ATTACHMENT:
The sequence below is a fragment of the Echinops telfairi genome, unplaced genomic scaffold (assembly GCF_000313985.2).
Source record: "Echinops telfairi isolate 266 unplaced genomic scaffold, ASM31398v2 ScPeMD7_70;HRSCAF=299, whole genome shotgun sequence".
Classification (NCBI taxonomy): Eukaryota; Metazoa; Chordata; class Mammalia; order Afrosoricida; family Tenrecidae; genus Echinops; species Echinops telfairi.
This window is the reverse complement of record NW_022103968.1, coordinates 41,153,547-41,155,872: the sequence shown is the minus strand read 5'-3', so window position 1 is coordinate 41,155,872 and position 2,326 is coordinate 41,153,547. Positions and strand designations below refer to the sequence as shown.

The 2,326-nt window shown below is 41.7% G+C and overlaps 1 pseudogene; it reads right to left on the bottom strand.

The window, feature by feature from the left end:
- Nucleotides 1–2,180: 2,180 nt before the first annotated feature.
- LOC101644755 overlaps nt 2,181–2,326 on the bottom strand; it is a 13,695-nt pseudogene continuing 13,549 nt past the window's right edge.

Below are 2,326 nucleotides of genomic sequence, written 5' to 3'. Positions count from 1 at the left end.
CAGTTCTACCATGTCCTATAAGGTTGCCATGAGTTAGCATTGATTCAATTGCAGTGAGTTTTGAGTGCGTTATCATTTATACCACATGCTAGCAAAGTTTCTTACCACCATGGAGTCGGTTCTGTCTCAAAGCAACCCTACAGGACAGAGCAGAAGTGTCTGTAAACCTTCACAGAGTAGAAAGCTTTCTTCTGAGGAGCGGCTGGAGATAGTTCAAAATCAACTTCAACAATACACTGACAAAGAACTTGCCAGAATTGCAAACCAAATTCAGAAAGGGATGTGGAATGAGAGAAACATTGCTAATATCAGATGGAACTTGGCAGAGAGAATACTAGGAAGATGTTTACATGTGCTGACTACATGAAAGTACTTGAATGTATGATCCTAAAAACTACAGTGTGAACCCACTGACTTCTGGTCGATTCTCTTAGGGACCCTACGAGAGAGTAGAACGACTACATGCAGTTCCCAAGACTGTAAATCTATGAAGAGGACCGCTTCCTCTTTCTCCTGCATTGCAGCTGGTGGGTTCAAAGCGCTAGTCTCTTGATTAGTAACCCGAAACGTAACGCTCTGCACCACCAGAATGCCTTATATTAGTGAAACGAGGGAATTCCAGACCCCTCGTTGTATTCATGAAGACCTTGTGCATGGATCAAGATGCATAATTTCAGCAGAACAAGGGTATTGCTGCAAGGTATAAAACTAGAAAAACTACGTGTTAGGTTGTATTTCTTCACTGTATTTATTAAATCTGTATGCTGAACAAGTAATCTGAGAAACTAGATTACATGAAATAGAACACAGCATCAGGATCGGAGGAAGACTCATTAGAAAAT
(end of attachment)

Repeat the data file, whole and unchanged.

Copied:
The sequence below is a fragment of the Echinops telfairi genome, unplaced genomic scaffold (assembly GCF_000313985.2).
Source record: "Echinops telfairi isolate 266 unplaced genomic scaffold, ASM31398v2 ScPeMD7_70;HRSCAF=299, whole genome shotgun sequence".
Classification (NCBI taxonomy): Eukaryota; Metazoa; Chordata; class Mammalia; order Afrosoricida; family Tenrecidae; genus Echinops; species Echinops telfairi.
This window is the reverse complement of record NW_022103968.1, coordinates 41,153,547-41,155,872: the sequence shown is the minus strand read 5'-3', so window position 1 is coordinate 41,155,872 and position 2,326 is coordinate 41,153,547. Positions and strand designations below refer to the sequence as shown.

The 2,326-nt window shown below is 41.7% G+C and overlaps 1 pseudogene; it reads right to left on the bottom strand.

The window, feature by feature from the left end:
- Nucleotides 1–2,180: 2,180 nt before the first annotated feature.
- LOC101644755 overlaps nt 2,181–2,326 on the bottom strand; it is a 13,695-nt pseudogene continuing 13,549 nt past the window's right edge.

Below are 2,326 nucleotides of genomic sequence, written 5' to 3'. Positions count from 1 at the left end.
CAGTTCTACCATGTCCTATAAGGTTGCCATGAGTTAGCATTGATTCAATTGCAGTGAGTTTTGAGTGCGTTATCATTTATACCACATGCTAGCAAAGTTTCTTACCACCATGGAGTCGGTTCTGTCTCAAAGCAACCCTACAGGACAGAGCAGAAGTGTCTGTAAACCTTCACAGAGTAGAAAGCTTTCTTCTGAGGAGCGGCTGGAGATAGTTCAAAATCAACTTCAACAATACACTGACAAAGAACTTGCCAGAATTGCAAACCAAATTCAGAAAGGGATGTGGAATGAGAGAAACATTGCTAATATCAGATGGAACTTGGCAGAGAGAATACTAGGAAGATGTTTACATGTGCTGACTACATGAAAGTACTTGAATGTATGATCCTAAAAACTACAGTGTGAACCCACTGACTTCTGGTCGATTCTCTTAGGGACCCTACGAGAGAGTAGAACGACTACATGCAGTTCCCAAGACTGTAAATCTATGAAGAGGACCGCTTCCTCTTTCTCCTGCATTGCAGCTGGTGGGTTCAAAGCGCTAGTCTCTTGATTAGTAACCCGAAACGTAACGCTCTGCACCACCAGAATGCCTTATATTAGTGAAACGAGGGAATTCCAGACCCCTCGTTGTATTCATGAAGACCTTGTGCATGGATCAAGATGCATAATTTCAGCAGAACAAGGGTATTGCTGCAAGGTATAAAACTAGAAAAACTACGTGTTAGGTTGTATTTCTTCACTGTATTTATTAAATCTGTATGCTGAACAAGTAATCTGAGAAACTAGATTACATGAAATAGAACACAGCATCAGGATCGGAGGAAGACTCATTAGAAAAT